Airmen train for SOF resupply

USAF photo: Airman 1st Class Evelyn Chavez An MC-130W Combat Spear drops a container release system load at the Melrose Air Force Range during a training exercise on Sept. 23. The drops are done at least once a week and prepare the aircrews for resupply missions in areas without airfields.

By 2nd Lt. Raymond Gobberg: 27th SOW Public Affairs

What seems like routine training for 27th Special Operations Wing C-130W aircrews, loadmasters and logistics airmen here in reality prepares them to execute missions downrange.

“Special operations forces that are deployed rely on this type of air drop very much,” said Staff Sgt. Jerimy Pickering, an aerial delivery pararigger for the 27th Special Operations Logistics Readiness Squadron. “If an airfield is destroyed and the aircraft is not capable of landing, or the SOF are located where there is no landing zone, the only method of resupply is via air drop.”

With weekly drops over the Melrose Air Force Range, Cannon airmen ensure that aircrews are trained to deliver vital resources such as food or ammunition to SOFs worldwide.

“Doing these types of drops reduces the number of convoys needed for resupply,” said Tech. Sgt. Jennifer Seibt, 73rd Special Operations Squadron loadmaster. “They get essential equipment and cargo to those forces who are working daily in ‘hot’ areas.”

“All aircrews utilize this training,” she said. “The entire front end of the aircraft is multitasking with checklists, radio calls, systems, and two loadmasters in the back moving around cargo.”

Because every situation is different, the loadmasters in the back of the aircraft, who physically release the loads, are trained on every type of drop to ensure proficiency regardless of the mission requirements.

“We need to make sure we know what type of drop the user needs for their situation,” said Sergeant Seibt. “Most of the locations we will be going to are hot and the guys on the ground do not need to be hunting or waiting for their supplies.”

“Our job is all about combat readiness,” she said. “We have no other mission than to train to be combat effective.”

Supporting this mission, airmen from the 27th SOLRS construct aerial delivery loads, specific to the Air Force Special Operations Command mission, out of wood or metal, and prepare them to be dropped over the range at Melrose, said Sergeant Pickering.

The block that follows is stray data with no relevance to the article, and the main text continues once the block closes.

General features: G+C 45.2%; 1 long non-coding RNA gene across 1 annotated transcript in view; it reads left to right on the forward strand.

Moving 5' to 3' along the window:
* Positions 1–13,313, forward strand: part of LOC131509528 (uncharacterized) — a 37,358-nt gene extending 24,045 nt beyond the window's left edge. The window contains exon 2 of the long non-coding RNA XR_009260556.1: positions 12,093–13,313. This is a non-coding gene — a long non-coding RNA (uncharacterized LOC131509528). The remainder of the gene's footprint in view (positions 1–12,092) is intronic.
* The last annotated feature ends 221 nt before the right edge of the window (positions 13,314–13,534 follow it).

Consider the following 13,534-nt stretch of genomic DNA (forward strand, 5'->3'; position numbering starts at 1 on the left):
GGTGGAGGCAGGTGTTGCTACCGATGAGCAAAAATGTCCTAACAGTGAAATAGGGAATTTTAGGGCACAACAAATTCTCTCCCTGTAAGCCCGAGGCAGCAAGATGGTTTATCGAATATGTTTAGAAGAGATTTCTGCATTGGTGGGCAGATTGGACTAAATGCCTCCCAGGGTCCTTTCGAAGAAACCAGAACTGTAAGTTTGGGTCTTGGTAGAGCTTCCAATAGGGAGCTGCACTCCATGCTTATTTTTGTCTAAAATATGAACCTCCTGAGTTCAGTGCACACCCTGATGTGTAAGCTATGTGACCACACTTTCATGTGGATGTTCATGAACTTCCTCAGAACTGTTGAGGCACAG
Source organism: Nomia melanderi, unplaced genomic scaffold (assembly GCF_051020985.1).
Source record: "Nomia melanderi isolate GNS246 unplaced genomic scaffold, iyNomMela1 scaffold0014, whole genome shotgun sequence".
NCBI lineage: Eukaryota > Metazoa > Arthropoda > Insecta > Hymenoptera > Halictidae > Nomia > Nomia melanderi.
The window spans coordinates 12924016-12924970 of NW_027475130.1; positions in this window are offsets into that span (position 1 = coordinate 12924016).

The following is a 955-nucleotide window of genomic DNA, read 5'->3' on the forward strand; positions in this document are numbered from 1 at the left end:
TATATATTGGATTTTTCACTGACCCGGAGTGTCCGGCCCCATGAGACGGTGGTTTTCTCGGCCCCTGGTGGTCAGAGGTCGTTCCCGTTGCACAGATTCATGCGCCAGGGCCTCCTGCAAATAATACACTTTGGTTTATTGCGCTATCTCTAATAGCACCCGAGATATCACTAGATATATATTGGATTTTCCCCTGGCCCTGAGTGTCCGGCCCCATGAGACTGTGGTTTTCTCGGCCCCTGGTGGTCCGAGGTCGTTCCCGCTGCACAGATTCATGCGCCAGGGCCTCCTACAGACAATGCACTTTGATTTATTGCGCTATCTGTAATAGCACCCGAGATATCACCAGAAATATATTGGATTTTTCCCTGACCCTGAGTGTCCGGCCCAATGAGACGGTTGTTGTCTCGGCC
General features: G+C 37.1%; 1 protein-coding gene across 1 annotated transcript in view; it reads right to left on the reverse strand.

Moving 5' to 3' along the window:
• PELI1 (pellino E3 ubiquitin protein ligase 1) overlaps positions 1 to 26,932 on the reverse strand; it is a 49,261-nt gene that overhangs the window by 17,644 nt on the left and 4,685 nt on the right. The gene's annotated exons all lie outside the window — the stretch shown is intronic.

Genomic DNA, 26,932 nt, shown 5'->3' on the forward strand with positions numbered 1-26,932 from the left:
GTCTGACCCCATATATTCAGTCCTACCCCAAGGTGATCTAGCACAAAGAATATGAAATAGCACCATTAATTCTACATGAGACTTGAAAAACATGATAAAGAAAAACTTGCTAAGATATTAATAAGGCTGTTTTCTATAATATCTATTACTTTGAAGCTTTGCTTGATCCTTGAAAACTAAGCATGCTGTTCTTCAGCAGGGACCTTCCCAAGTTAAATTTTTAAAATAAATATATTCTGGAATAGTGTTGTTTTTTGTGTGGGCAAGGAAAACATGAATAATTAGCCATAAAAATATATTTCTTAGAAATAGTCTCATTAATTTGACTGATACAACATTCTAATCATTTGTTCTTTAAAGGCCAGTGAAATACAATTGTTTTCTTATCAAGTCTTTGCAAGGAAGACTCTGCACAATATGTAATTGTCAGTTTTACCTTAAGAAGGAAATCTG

“The Container Delivery System is an example of a quick load,” said Sergeant Pickering. “We take four plastic barrels, place them in a sling, tie them down and place them on a skid board with the proper amount of energy-dissipating material.”

More complex loads can take as long as a few days to construct. This process, known as rigging among logistics airmen, is a crucial step in ensuring that the aerial delivery is successful.

“To make sure that the load is rigged up correctly, a joint airlift inspection is performed before it heads out to the aircraft to be loaded,” said Sergeant Pickering.

“Cargo is not simply cargo,” said Sergeant Seibt. “It has to be rigged in a specific manner to ensure the cargo is effective upon hitting the ground.”

Once the load is rigged and inspected by a qualified joint airlift inspection loadmaster, it is transported to the aircraft, loaded, and prepared for the drop on MAFR.

As the aircraft approaches the range, airmen from the 27th SOLRS meet with the drop zone control officer and prepare for the aerial delivery.

Robert Kohon, a former combat controller, acts as one of several DZCOs on the range during the process. Throughout the drop, he maintains direct communication with the aircrew and clears them to drop on the target, said Sergeant Pickering.

“I ensure that a safe drop zone exists prior to, and during, drops,” said Mr. Kohon. “Additionally, I provide pertinent air drop information, such as wind speed, and report any activity in or around the drop zone to the aircrew delivering the loads.”

Mr. Kohon works for Akima, a civilian company contracted to handle drops over the range, and says he is proud to be a part of this essential training.

“We know that the aircrews need to be trained to fight in any war or conflict should they be called upon,” said Mr. Kohon. “We are very privileged to be able to continue to serve alongside the AFSOC family as civilians.”

After the DZCO clears the aircraft for the delivery, the navigator signals to the loadmaster to drop the load. The package is then released, floating effortlessly to the ground where 27th SOLRS airmen wait to recover it as the drop zone control officer assesses the drop.

“I am excited to be part of such a vital role in the U.S. Air Force,” said Senior Airman Helen Eberle, 27th SOLRS. “The training received at Cannon Air Force Base helps get supplies to dangerous places where they are needed most.”

The aerial deliveries complement training drops at Hurlburt Field, Fla., and have been happening at Cannon since the 27th Special Operations Wing stood up on Oct. 1, 2007, said Sergeant Pickering.

“Ever since AFSOC took control of Cannon we have been accomplishing air drops,” he said. “They started slowly at first, but we now have a steadier workload due to the increased number of aircraft and crews that need training.”